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WHAT WORKS IN EDUCATION The George Lucas Educational Foundation

Personalized Learning- Challenges and Successes

Personalized Learning- Challenges and Successes

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The concept of personalized learning can be overwhelming for teachers. In today's diverse classrooms, it's can be challenging to accomodate students with IEP's and 504 plans, let alone take on the task of personalizing learning for all students. Yet we all know that students aren't widgets- they are individuals, and they all come to the classroom with strengths, weaknesses, challenges, different background and cultural experiences, let alone different developmental stages and abilities. We know personalized learning can be done, but it requires re-framing what a classroom looks like, and how it functions. What have been your biggest challenges or successes with implementing personalized learning or differentiated instruction in your classroom? What would you like to see discussed here? What do you see as the greatest area of need? We can't wait to hear from you!

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Comments (23)Sign in or register to postSubscribe to comments via RSS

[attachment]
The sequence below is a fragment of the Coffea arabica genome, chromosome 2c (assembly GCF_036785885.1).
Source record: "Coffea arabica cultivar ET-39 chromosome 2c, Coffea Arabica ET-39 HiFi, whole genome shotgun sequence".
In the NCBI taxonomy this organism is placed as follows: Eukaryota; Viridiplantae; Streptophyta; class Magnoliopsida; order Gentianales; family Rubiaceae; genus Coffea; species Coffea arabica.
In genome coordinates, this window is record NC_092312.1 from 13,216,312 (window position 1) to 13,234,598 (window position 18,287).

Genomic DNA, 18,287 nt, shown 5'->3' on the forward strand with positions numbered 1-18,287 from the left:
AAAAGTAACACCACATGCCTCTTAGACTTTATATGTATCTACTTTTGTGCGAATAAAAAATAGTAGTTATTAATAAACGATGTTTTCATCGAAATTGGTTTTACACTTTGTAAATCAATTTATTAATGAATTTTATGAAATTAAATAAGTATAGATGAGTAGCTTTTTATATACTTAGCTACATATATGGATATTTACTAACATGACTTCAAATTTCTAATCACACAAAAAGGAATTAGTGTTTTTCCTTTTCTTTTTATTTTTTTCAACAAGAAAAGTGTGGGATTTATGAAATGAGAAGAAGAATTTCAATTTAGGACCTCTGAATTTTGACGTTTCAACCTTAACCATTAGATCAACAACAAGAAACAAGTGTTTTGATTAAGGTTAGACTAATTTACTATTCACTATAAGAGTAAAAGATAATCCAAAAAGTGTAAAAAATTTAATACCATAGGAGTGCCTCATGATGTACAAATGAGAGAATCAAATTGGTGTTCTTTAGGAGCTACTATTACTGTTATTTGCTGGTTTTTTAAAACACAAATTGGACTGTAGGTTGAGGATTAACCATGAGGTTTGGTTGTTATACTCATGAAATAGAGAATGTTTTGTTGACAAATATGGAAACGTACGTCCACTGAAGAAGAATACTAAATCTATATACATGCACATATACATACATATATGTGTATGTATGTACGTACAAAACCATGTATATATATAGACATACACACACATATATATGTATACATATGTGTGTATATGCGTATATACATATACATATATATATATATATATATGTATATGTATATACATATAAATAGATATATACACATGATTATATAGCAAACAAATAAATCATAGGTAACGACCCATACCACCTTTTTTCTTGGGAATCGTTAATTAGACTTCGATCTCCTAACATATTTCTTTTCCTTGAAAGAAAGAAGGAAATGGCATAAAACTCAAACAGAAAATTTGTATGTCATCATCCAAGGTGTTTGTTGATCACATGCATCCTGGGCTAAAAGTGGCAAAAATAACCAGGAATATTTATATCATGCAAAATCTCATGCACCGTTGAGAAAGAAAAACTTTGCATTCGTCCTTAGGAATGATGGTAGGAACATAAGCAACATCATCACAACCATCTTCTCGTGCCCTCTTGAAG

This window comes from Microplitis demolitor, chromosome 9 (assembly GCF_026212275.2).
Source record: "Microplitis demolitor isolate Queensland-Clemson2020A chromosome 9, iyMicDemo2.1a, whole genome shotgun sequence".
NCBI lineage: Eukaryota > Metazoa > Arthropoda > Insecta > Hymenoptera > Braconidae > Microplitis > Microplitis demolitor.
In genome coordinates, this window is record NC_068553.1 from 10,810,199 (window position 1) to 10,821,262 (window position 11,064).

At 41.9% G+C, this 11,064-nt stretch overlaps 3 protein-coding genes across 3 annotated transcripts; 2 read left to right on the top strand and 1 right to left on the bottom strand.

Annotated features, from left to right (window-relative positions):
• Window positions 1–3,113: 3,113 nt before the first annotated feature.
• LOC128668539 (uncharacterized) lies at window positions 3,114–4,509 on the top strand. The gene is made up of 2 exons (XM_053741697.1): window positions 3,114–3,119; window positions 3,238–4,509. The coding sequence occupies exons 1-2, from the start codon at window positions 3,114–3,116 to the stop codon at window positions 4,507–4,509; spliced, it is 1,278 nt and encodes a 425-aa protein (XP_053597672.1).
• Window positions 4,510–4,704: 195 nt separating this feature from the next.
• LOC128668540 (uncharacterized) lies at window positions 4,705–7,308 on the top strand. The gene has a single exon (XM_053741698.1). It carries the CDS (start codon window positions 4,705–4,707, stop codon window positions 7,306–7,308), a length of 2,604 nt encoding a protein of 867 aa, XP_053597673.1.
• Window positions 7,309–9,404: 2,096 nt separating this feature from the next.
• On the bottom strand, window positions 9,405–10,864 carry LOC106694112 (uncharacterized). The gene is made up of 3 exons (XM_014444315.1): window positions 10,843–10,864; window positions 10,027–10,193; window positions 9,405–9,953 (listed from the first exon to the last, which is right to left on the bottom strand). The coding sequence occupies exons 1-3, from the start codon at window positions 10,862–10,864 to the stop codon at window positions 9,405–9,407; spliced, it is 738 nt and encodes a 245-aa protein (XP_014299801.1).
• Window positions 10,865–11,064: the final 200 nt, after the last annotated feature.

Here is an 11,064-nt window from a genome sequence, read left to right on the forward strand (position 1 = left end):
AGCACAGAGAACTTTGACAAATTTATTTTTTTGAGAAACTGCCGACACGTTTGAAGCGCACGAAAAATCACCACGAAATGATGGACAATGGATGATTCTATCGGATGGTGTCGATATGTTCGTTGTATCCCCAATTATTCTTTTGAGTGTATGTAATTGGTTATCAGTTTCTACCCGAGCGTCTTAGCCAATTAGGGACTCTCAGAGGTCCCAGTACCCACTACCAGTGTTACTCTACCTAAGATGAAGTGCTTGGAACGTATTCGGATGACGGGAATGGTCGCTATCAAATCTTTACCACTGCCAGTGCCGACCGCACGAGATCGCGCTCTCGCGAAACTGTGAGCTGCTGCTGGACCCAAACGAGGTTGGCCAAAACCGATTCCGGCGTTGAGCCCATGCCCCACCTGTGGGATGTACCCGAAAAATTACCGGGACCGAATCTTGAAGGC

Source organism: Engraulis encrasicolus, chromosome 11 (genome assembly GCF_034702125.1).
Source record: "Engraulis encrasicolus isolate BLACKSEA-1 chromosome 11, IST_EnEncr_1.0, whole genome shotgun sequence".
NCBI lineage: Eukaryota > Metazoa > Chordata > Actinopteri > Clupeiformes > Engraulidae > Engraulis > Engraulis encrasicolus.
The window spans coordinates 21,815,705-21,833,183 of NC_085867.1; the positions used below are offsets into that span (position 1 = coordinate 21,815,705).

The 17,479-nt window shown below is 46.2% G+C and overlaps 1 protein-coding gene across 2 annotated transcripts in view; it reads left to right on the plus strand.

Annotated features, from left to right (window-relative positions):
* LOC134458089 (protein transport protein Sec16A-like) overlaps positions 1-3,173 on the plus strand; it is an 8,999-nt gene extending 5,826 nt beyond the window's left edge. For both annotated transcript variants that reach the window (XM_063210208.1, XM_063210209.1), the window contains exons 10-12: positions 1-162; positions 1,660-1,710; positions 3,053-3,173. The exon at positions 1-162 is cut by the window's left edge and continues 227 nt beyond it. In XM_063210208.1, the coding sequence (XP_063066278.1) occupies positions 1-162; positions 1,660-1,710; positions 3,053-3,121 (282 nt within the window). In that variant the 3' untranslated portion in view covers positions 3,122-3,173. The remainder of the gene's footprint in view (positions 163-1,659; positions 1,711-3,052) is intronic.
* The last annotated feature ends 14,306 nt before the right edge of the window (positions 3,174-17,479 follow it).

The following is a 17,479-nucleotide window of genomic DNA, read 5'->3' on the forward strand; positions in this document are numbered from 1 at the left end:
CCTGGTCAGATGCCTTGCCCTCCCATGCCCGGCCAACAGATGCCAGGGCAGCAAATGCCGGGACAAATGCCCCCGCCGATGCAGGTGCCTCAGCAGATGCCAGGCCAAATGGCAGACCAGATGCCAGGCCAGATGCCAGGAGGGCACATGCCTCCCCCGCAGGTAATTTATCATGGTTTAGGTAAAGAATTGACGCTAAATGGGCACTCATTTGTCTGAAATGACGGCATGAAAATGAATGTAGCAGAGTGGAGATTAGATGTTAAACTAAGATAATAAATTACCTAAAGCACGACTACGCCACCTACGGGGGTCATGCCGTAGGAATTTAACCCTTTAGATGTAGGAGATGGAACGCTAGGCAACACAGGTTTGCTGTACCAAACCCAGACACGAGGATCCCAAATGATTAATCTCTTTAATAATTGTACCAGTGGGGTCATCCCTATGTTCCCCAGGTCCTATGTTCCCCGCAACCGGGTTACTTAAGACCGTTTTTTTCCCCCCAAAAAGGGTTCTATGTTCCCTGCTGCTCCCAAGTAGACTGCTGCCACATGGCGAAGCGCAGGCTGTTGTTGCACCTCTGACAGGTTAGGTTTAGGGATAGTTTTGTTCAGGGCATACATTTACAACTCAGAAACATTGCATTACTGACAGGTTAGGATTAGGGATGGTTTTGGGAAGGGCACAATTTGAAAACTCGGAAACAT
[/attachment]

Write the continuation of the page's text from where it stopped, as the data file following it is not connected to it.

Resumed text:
Whitney Hoffman's picture
Whitney Hoffman
Producer LD Podcast, Digital Media Consultant, Author

[quote]I know something like this will take time for me and that I can't do everything my first year. However, I would really like ideas that have worked for other teachers in order to personalize learning for all students especially the student below and above grade level.[/quote]

Hi Sarah!

In first grade, you're getting kids who are just starting to learn to read, and it's a great time to look at those who are struggling for extra help. You might want to check out Sally Shaywitz's book on Overcoming Dyslexia- many kids who struggle with reading actually process words with different brain pathways than fluent readers. Programs like Wilson Reading, Orton-Gillingham and others which are very phonics rich programs have been helpful to help kids with learning disabilities learn to read. If you have any concerns about your struggling students, even with Response to Intervention as a strategy, please don't hesitate to get them evaluated if you think they need it. Problems that aren't addressed early have a way of compounding themselves as kids move through school.

Let's start another thread about personalizing learning in the early grades, and move the discussion there!

Jenifer Fox's picture
Jenifer Fox
Strengths Consultant, Author, School Leader

One key element to remember about kids in first grade is that are natural learners. Provide as many choices as possible for them--show them how to use things and then let them make choices about what to use. For example, when teaching reading, set up stations. Have different books with different themes at each station. Base the station themes on what you know about the students--set up some common interest stations. Have a recording station where kids can read into a tape recorder if they want and then play it back. Have a listening station where some books can be heard. Hope this helps.

Terry Heick's picture
Blogger

Differentiated instruction added after the fact--that is, to a traditional unit-and-lesson template is often difficult to do meaningfully. Planning units with differentiation in mind allows for more seamless modification of planned instruction based on assessment data.